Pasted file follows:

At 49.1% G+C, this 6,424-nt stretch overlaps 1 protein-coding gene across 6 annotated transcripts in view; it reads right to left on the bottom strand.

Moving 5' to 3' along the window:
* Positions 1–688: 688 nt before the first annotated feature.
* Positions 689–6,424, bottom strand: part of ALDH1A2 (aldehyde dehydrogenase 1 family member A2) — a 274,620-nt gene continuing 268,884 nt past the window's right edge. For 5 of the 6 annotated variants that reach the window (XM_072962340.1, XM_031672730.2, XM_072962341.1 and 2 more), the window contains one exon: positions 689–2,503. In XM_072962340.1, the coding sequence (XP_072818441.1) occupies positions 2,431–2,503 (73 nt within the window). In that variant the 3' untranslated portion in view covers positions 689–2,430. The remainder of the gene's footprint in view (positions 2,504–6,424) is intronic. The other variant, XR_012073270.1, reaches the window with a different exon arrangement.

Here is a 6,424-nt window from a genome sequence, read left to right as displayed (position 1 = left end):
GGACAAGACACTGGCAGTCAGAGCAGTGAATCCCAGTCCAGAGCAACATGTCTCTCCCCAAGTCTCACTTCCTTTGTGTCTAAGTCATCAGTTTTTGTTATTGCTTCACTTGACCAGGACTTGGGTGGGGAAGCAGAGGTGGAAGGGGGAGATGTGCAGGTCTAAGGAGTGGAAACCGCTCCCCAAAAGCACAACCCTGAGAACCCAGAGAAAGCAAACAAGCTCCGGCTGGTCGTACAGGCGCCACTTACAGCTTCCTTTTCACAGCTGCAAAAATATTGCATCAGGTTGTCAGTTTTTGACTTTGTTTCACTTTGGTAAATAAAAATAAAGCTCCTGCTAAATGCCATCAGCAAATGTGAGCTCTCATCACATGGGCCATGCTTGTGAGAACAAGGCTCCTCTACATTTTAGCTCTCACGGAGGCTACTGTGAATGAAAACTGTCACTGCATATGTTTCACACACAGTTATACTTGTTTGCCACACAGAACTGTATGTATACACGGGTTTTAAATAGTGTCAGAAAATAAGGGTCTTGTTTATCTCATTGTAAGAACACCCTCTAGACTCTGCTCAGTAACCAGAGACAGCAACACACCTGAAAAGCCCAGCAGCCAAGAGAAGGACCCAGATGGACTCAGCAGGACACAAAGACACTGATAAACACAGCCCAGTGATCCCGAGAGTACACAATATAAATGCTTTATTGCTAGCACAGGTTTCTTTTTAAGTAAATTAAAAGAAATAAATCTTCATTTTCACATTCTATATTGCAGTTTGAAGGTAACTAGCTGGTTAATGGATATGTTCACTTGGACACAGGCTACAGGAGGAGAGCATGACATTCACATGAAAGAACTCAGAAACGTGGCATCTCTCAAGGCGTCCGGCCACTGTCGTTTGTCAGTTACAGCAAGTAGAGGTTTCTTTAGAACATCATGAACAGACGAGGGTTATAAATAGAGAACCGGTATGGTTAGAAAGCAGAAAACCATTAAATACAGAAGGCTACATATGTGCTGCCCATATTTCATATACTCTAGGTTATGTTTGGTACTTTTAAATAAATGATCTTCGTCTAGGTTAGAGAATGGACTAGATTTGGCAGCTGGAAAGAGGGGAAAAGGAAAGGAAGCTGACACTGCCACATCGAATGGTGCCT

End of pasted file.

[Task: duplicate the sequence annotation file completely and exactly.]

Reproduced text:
At 49.1% G+C, this 6,424-nt stretch overlaps 1 protein-coding gene across 6 annotated transcripts in view; it reads right to left on the bottom strand.

Moving 5' to 3' along the window:
* Positions 1–688: 688 nt before the first annotated feature.
* Positions 689–6,424, bottom strand: part of ALDH1A2 (aldehyde dehydrogenase 1 family member A2) — a 274,620-nt gene continuing 268,884 nt past the window's right edge. For 5 of the 6 annotated variants that reach the window (XM_072962340.1, XM_031672730.2, XM_072962341.1 and 2 more), the window contains one exon: positions 689–2,503. In XM_072962340.1, the coding sequence (XP_072818441.1) occupies positions 2,431–2,503 (73 nt within the window). In that variant the 3' untranslated portion in view covers positions 689–2,430. The remainder of the gene's footprint in view (positions 2,504–6,424) is intronic. The other variant, XR_012073270.1, reaches the window with a different exon arrangement.

Here is a 6,424-nt window from a genome sequence, read left to right as displayed (position 1 = left end):
GGACAAGACACTGGCAGTCAGAGCAGTGAATCCCAGTCCAGAGCAACATGTCTCTCCCCAAGTCTCACTTCCTTTGTGTCTAAGTCATCAGTTTTTGTTATTGCTTCACTTGACCAGGACTTGGGTGGGGAAGCAGAGGTGGAAGGGGGAGATGTGCAGGTCTAAGGAGTGGAAACCGCTCCCCAAAAGCACAACCCTGAGAACCCAGAGAAAGCAAACAAGCTCCGGCTGGTCGTACAGGCGCCACTTACAGCTTCCTTTTCACAGCTGCAAAAATATTGCATCAGGTTGTCAGTTTTTGACTTTGTTTCACTTTGGTAAATAAAAATAAAGCTCCTGCTAAATGCCATCAGCAAATGTGAGCTCTCATCACATGGGCCATGCTTGTGAGAACAAGGCTCCTCTACATTTTAGCTCTCACGGAGGCTACTGTGAATGAAAACTGTCACTGCATATGTTTCACACACAGTTATACTTGTTTGCCACACAGAACTGTATGTATACACGGGTTTTAAATAGTGTCAGAAAATAAGGGTCTTGTTTATCTCATTGTAAGAACACCCTCTAGACTCTGCTCAGTAACCAGAGACAGCAACACACCTGAAAAGCCCAGCAGCCAAGAGAAGGACCCAGATGGACTCAGCAGGACACAAAGACACTGATAAACACAGCCCAGTGATCCCGAGAGTACACAATATAAATGCTTTATTGCTAGCACAGGTTTCTTTTTAAGTAAATTAAAAGAAATAAATCTTCATTTTCACATTCTATATTGCAGTTTGAAGGTAACTAGCTGGTTAATGGATATGTTCACTTGGACACAGGCTACAGGAGGAGAGCATGACATTCACATGAAAGAACTCAGAAACGTGGCATCTCTCAAGGCGTCCGGCCACTGTCGTTTGTCAGTTACAGCAAGTAGAGGTTTCTTTAGAACATCATGAACAGACGAGGGTTATAAATAGAGAACCGGTATGGTTAGAAAGCAGAAAACCATTAAATACAGAAGGCTACATATGTGCTGCCCATATTTCATATACTCTAGGTTATGTTTGGTACTTTTAAATAAATGATCTTCGTCTAGGTTAGAGAATGGACTAGATTTGGCAGCTGGAAAGAGGGGAAAAGGAAAGGAAGCTGACACTGCCACATCGAATGGTGCCT